Stack Overflow is a community of 4.7 million programmers, just like you, helping each other.

Join them; it only takes a minute:

Sign up
Join the Stack Overflow community to:
  1. Ask programming questions
  2. Answer and help your peers
  3. Get recognized for your expertise

I'm working on an app that can change the borders or a rectangular UIImage. The borders will vary, but will look like the UIImage was cut out with scissors, or something to that affect.

What is the best way to do this?

My first thought is to prep a bunch of transparent PNGs with the correct border effect I'm looking for, and then somehow use that as a mask for my UIImage. Is this the right path? Or is there a more flexible programmatic way to do this?

share|improve this question
up vote 20 down vote accepted

Here are the Core Graphics calls that you can use to mask the image:

//Mask Image
UIImage *inputImage = [UIImage imageNamed:@"inputImage.png"];
CGImageRef maskRef = [UIImage imageNamed:@"mask.png"].CGImage; 

CGImageRef mask = CGImageMaskCreate(CGImageGetWidth(maskRef),
                                    CGImageGetDataProvider(maskRef), NULL, false);

CGImageRef masked = CGImageCreateWithMask([inputImage CGImage], mask);

UIImage *maskedImage = [UIImage imageWithCGImage:masked];

share|improve this answer
THANKS! Been wondering how to do this. For posterity, there's a small typo in your first UIImage alloc: should say imageNamed like your second one does. – dooleyo Aug 7 '13 at 20:25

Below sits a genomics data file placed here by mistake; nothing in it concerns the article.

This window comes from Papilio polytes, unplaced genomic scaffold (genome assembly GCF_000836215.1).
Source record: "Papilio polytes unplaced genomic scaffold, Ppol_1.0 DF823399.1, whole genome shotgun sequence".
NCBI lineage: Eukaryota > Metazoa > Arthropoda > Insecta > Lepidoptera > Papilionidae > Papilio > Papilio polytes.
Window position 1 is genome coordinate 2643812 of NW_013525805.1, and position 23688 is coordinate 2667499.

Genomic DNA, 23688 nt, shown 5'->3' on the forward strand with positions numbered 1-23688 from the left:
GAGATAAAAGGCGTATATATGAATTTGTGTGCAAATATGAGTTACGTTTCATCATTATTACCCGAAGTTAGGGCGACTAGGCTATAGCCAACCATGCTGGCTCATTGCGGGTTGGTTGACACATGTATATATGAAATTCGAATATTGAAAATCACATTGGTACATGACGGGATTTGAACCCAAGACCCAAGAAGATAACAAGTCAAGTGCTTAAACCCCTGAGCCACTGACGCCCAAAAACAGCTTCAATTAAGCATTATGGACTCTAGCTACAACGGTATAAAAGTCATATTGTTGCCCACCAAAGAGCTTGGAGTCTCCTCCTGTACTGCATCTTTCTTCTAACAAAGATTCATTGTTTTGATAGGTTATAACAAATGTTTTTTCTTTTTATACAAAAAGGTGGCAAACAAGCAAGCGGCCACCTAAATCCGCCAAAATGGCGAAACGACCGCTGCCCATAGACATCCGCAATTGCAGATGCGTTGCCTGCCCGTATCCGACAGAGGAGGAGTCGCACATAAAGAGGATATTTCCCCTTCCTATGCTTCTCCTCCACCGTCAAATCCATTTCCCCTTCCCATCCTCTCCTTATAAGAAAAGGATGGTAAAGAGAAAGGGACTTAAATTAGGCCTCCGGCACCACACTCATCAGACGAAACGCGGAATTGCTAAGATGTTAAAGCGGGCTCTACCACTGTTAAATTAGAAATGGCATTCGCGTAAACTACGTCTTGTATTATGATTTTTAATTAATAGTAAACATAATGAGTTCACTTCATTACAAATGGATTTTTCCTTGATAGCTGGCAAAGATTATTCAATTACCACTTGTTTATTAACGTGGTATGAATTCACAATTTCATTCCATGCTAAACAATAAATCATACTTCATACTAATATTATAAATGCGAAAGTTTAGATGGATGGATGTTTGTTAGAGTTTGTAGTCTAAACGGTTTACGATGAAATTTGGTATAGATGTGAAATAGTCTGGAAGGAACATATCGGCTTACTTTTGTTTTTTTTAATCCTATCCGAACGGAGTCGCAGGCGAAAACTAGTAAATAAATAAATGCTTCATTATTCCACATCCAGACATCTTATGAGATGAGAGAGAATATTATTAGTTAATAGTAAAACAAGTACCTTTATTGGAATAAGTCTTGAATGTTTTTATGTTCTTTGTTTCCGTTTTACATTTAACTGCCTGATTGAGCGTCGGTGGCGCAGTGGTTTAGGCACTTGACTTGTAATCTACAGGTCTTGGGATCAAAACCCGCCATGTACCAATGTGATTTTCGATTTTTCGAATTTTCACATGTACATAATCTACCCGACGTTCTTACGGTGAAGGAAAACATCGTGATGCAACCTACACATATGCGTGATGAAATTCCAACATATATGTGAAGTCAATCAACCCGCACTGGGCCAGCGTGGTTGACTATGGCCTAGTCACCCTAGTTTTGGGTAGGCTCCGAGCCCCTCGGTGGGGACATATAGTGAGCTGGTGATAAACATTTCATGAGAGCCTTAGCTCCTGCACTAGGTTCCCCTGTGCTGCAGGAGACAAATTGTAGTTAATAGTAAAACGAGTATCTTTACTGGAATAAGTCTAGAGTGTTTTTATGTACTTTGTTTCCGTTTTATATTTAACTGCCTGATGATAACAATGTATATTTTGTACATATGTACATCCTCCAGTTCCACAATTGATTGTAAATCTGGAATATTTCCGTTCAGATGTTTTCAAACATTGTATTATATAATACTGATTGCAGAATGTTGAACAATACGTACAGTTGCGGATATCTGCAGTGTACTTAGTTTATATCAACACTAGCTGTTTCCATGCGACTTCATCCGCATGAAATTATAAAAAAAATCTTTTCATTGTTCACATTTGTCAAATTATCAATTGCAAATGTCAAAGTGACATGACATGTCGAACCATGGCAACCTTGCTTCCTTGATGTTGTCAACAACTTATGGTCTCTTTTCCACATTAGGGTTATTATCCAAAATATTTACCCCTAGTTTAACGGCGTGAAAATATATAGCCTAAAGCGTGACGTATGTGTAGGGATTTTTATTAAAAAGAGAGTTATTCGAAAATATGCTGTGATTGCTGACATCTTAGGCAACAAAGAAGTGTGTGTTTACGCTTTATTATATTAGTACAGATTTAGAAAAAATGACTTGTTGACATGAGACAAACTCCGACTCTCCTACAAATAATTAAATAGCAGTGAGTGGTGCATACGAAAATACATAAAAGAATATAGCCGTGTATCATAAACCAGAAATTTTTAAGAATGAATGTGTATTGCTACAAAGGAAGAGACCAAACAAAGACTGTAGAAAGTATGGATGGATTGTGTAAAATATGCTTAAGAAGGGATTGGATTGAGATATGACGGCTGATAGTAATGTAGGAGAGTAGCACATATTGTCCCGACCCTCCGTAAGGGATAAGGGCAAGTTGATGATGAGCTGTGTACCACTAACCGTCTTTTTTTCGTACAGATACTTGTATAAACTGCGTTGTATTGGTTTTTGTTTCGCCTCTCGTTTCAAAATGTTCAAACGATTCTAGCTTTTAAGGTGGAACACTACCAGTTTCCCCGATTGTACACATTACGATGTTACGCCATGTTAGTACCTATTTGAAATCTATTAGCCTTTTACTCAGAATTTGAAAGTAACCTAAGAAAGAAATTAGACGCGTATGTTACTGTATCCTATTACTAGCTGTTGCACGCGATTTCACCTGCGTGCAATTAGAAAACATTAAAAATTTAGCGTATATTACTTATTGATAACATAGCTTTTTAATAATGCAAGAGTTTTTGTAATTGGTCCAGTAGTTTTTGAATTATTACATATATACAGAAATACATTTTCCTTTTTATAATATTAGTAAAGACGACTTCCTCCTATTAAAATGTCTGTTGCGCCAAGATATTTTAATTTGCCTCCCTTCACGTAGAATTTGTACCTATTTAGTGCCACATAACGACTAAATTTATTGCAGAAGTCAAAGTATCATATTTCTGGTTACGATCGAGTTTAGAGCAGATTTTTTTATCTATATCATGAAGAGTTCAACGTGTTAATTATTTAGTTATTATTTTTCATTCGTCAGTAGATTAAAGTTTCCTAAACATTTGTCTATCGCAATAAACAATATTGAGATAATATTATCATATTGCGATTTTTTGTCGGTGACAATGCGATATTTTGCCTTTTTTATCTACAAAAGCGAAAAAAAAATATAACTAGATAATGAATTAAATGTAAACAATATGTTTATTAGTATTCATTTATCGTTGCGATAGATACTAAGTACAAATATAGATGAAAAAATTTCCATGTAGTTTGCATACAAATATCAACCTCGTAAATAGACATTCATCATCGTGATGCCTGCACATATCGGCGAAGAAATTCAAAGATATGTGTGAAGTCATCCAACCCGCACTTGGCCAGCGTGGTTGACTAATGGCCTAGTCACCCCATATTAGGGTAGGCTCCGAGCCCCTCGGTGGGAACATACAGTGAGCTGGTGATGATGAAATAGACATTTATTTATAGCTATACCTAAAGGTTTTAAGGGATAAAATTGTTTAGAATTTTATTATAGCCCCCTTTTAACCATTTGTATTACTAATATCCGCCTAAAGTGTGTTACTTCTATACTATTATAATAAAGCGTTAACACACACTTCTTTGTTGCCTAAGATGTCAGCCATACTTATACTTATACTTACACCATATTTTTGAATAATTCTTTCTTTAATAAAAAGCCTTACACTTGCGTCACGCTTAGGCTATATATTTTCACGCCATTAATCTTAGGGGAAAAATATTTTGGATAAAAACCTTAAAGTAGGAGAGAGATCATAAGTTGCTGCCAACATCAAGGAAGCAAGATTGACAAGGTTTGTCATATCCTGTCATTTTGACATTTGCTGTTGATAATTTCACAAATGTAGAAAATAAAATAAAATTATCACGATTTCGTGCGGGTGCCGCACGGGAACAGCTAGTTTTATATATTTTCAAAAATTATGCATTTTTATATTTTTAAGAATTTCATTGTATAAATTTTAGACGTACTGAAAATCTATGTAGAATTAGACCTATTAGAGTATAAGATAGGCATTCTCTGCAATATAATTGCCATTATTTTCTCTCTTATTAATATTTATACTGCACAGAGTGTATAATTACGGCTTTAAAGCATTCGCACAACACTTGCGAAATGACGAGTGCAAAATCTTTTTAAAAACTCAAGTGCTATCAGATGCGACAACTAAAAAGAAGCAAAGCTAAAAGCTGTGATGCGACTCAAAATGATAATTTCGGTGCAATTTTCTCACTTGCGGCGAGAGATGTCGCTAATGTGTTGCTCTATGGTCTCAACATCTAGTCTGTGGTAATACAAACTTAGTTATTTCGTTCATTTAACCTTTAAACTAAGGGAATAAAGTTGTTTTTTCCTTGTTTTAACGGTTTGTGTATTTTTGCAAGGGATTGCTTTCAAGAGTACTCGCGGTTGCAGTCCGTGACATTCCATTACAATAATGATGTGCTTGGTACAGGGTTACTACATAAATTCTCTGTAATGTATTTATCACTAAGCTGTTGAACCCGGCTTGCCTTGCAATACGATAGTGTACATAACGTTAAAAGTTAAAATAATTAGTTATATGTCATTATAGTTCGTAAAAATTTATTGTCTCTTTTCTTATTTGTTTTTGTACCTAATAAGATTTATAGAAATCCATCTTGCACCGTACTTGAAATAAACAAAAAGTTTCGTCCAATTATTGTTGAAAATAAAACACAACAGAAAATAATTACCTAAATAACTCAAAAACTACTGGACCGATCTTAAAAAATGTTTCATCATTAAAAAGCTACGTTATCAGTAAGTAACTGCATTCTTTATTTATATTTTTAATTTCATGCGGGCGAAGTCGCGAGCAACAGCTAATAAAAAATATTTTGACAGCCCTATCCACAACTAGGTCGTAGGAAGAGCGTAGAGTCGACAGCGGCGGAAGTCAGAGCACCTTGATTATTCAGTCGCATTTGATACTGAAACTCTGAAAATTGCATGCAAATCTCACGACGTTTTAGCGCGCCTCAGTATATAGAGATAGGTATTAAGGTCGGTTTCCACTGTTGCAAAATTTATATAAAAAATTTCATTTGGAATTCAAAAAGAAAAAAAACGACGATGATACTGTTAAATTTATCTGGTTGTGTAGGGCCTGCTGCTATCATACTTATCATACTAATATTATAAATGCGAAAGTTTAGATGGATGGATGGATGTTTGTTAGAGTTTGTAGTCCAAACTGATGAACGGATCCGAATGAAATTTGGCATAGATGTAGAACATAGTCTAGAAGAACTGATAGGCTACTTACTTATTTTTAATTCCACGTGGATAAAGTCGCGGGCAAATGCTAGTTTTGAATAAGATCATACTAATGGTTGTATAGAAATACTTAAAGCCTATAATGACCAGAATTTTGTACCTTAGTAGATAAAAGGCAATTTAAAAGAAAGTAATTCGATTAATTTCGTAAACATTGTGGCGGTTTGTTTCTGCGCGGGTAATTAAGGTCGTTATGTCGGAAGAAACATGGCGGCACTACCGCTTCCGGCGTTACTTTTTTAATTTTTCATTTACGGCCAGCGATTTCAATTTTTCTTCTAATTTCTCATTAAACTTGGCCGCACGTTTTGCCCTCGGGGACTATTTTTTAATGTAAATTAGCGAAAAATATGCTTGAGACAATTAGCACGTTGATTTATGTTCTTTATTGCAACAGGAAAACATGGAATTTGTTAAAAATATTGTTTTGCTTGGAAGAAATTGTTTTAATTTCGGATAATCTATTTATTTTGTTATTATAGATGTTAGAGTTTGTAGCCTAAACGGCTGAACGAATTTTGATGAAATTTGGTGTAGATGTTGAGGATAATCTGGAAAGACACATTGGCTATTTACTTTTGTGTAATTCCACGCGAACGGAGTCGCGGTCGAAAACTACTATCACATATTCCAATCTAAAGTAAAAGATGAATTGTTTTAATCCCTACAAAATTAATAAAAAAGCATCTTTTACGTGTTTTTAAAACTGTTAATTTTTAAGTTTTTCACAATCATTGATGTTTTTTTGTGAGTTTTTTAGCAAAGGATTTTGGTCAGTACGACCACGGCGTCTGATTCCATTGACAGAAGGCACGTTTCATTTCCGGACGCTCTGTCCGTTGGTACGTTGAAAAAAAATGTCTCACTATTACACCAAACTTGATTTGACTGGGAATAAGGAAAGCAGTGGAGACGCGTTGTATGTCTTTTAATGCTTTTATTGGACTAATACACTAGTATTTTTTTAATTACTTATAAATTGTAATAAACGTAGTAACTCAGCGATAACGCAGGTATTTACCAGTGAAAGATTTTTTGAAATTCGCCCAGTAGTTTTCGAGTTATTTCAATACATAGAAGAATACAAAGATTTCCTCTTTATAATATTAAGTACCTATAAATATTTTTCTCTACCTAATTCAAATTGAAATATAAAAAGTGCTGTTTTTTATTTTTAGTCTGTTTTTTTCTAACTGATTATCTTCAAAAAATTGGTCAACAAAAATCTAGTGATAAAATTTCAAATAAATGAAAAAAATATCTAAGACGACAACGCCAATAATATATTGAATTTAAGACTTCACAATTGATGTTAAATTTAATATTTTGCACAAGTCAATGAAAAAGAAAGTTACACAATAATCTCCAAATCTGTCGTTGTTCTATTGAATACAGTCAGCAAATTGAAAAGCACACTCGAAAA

Needed to update imageWithCGImage: to imageWIthCGImage:scale:orientation: – jowie Jul 9 '15 at 16:59
Very similar to – danh May 5 at 2:22

You need image masking for that, I wrote a tutorial on how to use it and how I've used it in my own application.

The following example code should help you get started, it needs the original image and a mask image as input and it returns the masked image as output.

- (UIImage*) maskImage:(UIImage *) image withMask:(UIImage *) mask
    CGImageRef imageReference = image.CGImage;
    CGImageRef maskReference = mask.CGImage;

    CGImageRef imageMask = CGImageMaskCreate(CGImageGetWidth(maskReference),
                                             NULL, // Decode is null
                                             YES // Should interpolate

    CGImageRef maskedReference = CGImageCreateWithMask(imageReference, imageMask);

    UIImage *maskedImage = [UIImage imageWithCGImage:maskedReference];

    return maskedImage;
share|improve this answer
I've been looking over this, and unfortunately I just cannot get it to work. I put the image in the first parameter, than B&W image in the second, both the same size, and the output is exactly the same as the first image. – jowie Jul 9 '15 at 17:27

Yep, that's pretty much what you need to do. The best approach is to use Core Graphics; the Quartz 2D Programming guide has an article describing how to mask images with other images. You can obtain a CGImageRef (which these Core Graphics methods use) from a UIImage object via its CGImage property, and then get a UIImage back from your altered (masked) CGImageRef using the UIImage class method +imageWithCGImage:.

share|improve this answer
CGImage from a UIImage is null if it was created from a CIImage so be careful. – Aggressor Sep 26 '14 at 1:41

There is another way of doing this with a path. I've posted code that does it with an circle and could easily be edited to work with any closed path.

How to crop UIImage on oval shape or circle shape?

share|improve this answer

Your Answer


By posting your answer, you agree to the privacy policy and terms of service.

Not the answer you're looking for? Browse other questions tagged or ask your own question.